Rising European savings could undermine case for negative rates

By Ritvik Carvalho LONDON (Reuters) - As divisions grow at the European Central Bank over continued interest rate cuts, at least one indicator appears to side with policymakers who are arguing for tighter monetary policy: household savings rates. Interest rate doves -- policymakers who favour looser monetary policy to keep the economy moving -- argue that ever-lower interest rates disincentivise households from saving so that they spend and invest more

Reuters November 08, 2019 00:05:48 IST
Rising European savings could undermine case for negative rates

Rising European savings could undermine case for negative rates

By Ritvik Carvalho

LONDON (Reuters) - As divisions grow at the European Central Bank over continued interest rate cuts, at least one indicator appears to side with policymakers who are arguing for tighter monetary policy: household savings rates.

Interest rate doves -- policymakers who favour looser monetary policy to keep the economy moving -- argue that ever-lower interest rates disincentivise households from saving so that they spend and invest more.

But policymakers and investors alike are beginning to question whether that effect has limits once interest rates go below zero percent, which may instead create even more anxiety about economic health. Negative rates meanwhile raise costs for European banks, hurting their ability to lend.

As the following graphic shows, household savings rates in the European Union have fallen in tandem with the German 10-year bond yield ever since the ECB cut rates at the height of the sovereign debt crisis. But in the past two years, that trend appears to have broken down, with savings rates moving substantially higher even as long-term borrowing rates plumbed ever-deeper below zero.

Graphic: Rate cuts losing bite? - https://fingfx.thomsonreuters.com/gfx/mkt/12/8359/8288/ratecuts2.png

In September, the ECB cut its already negative key deposit rate further into sub-zero territory -- a move that has laid bare growing divisions and pushback from some policymakers.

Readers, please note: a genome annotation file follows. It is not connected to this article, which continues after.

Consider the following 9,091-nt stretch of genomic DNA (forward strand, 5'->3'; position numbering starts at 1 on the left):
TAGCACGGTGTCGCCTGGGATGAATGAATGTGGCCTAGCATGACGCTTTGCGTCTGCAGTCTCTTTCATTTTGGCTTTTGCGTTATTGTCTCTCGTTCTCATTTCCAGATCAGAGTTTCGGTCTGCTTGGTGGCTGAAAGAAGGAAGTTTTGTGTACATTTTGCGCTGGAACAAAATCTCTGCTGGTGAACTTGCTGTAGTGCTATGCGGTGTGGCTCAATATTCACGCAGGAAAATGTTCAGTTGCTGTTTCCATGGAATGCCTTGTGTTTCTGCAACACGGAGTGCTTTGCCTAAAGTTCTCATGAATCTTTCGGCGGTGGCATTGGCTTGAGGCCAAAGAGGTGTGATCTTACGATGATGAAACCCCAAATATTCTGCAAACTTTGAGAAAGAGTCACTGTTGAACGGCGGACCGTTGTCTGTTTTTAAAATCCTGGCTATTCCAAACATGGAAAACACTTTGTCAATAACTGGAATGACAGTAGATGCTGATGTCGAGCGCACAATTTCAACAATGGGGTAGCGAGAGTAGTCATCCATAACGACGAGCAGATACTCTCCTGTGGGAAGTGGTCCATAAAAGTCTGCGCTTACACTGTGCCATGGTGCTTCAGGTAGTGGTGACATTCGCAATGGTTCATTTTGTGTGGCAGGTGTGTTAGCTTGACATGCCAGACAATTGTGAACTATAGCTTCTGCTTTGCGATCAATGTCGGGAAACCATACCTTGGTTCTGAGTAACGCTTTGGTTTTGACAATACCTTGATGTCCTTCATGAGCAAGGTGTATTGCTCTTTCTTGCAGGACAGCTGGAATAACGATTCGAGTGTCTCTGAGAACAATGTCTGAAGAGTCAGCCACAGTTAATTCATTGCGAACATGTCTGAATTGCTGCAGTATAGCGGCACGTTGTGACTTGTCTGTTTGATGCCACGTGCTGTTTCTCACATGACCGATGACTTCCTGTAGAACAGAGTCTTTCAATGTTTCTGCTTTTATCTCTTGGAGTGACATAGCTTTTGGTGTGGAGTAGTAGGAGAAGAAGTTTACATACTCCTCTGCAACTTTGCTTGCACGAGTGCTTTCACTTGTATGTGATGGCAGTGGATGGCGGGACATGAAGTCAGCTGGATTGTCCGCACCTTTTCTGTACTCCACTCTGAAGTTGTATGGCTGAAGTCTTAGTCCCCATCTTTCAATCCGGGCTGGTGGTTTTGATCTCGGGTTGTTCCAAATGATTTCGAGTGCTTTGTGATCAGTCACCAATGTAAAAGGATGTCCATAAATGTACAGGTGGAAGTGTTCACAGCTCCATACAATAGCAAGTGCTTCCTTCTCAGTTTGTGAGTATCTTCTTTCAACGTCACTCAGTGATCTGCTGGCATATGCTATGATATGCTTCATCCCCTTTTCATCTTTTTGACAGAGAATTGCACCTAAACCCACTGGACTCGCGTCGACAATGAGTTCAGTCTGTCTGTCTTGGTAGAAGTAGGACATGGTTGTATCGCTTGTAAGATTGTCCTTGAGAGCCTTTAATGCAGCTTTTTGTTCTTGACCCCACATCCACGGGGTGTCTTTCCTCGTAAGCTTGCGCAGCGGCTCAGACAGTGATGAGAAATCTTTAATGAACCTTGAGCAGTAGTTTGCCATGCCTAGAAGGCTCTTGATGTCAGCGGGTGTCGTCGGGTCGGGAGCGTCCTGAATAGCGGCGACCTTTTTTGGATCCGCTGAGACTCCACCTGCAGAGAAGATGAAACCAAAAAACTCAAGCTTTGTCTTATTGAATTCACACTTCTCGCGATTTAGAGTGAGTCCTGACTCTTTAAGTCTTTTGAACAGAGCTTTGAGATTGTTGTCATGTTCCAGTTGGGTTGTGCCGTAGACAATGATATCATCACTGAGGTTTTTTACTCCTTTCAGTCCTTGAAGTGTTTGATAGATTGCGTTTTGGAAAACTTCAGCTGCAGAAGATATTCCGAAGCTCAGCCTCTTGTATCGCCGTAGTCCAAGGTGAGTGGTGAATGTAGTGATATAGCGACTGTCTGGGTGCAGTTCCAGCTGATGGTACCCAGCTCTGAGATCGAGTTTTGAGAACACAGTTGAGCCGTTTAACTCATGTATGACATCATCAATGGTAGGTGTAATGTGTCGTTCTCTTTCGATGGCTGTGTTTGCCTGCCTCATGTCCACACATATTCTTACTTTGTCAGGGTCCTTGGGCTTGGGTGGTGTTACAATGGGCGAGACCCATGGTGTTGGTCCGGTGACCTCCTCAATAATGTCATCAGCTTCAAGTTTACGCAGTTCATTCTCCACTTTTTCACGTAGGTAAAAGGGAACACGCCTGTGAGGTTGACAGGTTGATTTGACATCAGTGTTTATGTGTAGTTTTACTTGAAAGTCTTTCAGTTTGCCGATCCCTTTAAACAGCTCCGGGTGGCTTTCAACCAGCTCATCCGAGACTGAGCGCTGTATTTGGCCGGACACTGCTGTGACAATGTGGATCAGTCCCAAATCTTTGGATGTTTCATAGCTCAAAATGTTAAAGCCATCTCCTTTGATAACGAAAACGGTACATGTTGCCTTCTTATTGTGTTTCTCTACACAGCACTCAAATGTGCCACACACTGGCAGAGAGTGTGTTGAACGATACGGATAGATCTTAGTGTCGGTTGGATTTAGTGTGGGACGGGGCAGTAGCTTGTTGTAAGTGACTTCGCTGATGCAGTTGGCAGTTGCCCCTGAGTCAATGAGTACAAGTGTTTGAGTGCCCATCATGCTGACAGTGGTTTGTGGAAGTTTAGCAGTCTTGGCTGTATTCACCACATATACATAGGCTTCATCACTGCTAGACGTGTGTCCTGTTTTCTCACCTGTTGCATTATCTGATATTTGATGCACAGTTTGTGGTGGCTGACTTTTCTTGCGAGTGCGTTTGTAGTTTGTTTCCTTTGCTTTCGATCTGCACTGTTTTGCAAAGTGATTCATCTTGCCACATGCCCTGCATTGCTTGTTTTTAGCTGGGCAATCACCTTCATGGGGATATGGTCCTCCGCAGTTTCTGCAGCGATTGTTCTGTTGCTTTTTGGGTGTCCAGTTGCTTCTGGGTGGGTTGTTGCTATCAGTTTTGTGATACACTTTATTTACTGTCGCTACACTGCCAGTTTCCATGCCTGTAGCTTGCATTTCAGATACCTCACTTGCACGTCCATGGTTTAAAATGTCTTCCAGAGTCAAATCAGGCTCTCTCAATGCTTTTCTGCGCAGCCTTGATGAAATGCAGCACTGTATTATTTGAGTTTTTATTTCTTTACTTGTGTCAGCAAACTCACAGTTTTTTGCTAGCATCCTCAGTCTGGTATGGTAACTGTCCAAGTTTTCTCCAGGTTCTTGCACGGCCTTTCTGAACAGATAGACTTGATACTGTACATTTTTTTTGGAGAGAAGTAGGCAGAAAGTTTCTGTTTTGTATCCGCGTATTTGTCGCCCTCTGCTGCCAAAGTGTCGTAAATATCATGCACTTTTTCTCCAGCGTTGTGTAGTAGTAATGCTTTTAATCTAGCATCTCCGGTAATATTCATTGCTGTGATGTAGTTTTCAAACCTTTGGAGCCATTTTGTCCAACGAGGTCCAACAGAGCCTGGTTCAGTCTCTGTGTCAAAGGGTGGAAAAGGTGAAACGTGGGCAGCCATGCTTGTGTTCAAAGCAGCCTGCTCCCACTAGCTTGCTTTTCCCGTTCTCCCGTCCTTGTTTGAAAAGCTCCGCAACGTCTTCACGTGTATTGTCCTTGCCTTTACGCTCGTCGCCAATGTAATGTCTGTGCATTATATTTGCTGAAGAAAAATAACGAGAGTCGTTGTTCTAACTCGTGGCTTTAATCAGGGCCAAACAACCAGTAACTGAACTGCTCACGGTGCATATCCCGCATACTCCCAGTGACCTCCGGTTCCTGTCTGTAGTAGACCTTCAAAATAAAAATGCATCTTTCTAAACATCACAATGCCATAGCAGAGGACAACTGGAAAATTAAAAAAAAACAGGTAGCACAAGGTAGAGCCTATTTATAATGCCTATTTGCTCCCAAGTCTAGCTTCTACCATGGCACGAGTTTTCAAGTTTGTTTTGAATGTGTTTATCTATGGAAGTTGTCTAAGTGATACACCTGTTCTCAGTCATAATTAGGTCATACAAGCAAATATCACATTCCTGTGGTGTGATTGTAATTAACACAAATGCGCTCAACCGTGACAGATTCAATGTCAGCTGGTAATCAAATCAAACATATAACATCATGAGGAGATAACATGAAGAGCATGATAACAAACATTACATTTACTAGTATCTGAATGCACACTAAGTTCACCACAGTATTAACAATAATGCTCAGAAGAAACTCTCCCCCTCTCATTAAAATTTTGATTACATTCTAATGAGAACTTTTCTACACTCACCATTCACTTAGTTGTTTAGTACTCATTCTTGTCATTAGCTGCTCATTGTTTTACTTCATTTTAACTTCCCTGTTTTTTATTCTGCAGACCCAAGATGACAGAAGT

Austrian central bank governor Robert Holzmann said on Thursday the ECB should raise interest rates as soon as possible, as negative rates send the wrong signal to savers.

"It's really sending the signal that we've reached the stage where cutting rates further cannot be the solution anymore," said Didier Saint-Georges, managing director at French asset manager Carmignac.

(This story corrects title in final paragraph to managing director (not head of portfolio advisors))

(Reporting by Ritvik Carvalho; Editing by Mike Dolan and Catherine Evans)

This story has not been edited by Firstpost staff and is generated by auto-feed.

Updated Date:

TAGS:

Find latest and upcoming tech gadgets online on Tech2 Gadgets. Get technology news, gadgets reviews & ratings. Popular gadgets including laptop, tablet and mobile specifications, features, prices, comparison.

also read

South Africa's President Ramaphosa says travel to all international countries now permitted
World

South Africa's President Ramaphosa says travel to all international countries now permitted

JOHANNESBURG (Reuters) - South Africa's President Cyril Ramaphosa said on Wednesday that travel to all international countries will be permitted pending strict health protocols, despite having the highest number of confirmed COVID-19 cases on the continent. "We are also opening up international travel to all countries subject to the necessary health protocols and the presentation of a negative COVID-19 certificate," said Ramaphosa during a national address. Africa's most advanced economy, which has recorded more than 740,000 coronavirus infections and nearly 20,000 deaths, eased lockdown restrictions to their lowest level in September as the rate of new cases fell.

Palestinian baker keeps lion cubs as pets on Gaza rooftop
World

Palestinian baker keeps lion cubs as pets on Gaza rooftop

By Nidal al-Mughrabi KHAN YOUNIS, Gaza Strip (Reuters) - On the roof of an apartment block in one of Gaza's most crowded cities, two lion cubs prowl among the water tanks and dine on slaughtered chickens as children take selfies. It is a bizarre sight even in a war-scarred Gaza Strip that has become accustomed to the unaccustomed.

'We're not a colony': Mexican president stands firm on not recognizing Biden win
World

'We're not a colony': Mexican president stands firm on not recognizing Biden win

MEXICO CITY (Reuters) - Mexican President Andres Manuel Lopez Obrador on Wednesday dug in his heels as one of the few leaders of major countries yet to congratulate Joe Biden on his presidential election win, saying it was too early and that his country was "not a colony". Lopez Obrador, who accused rivals of electoral fraud in his presidential defeats in 2006 and 2012, says he has no side in the U.S. election, and will wait until legal challenges launched by the Trump administration over the vote have played out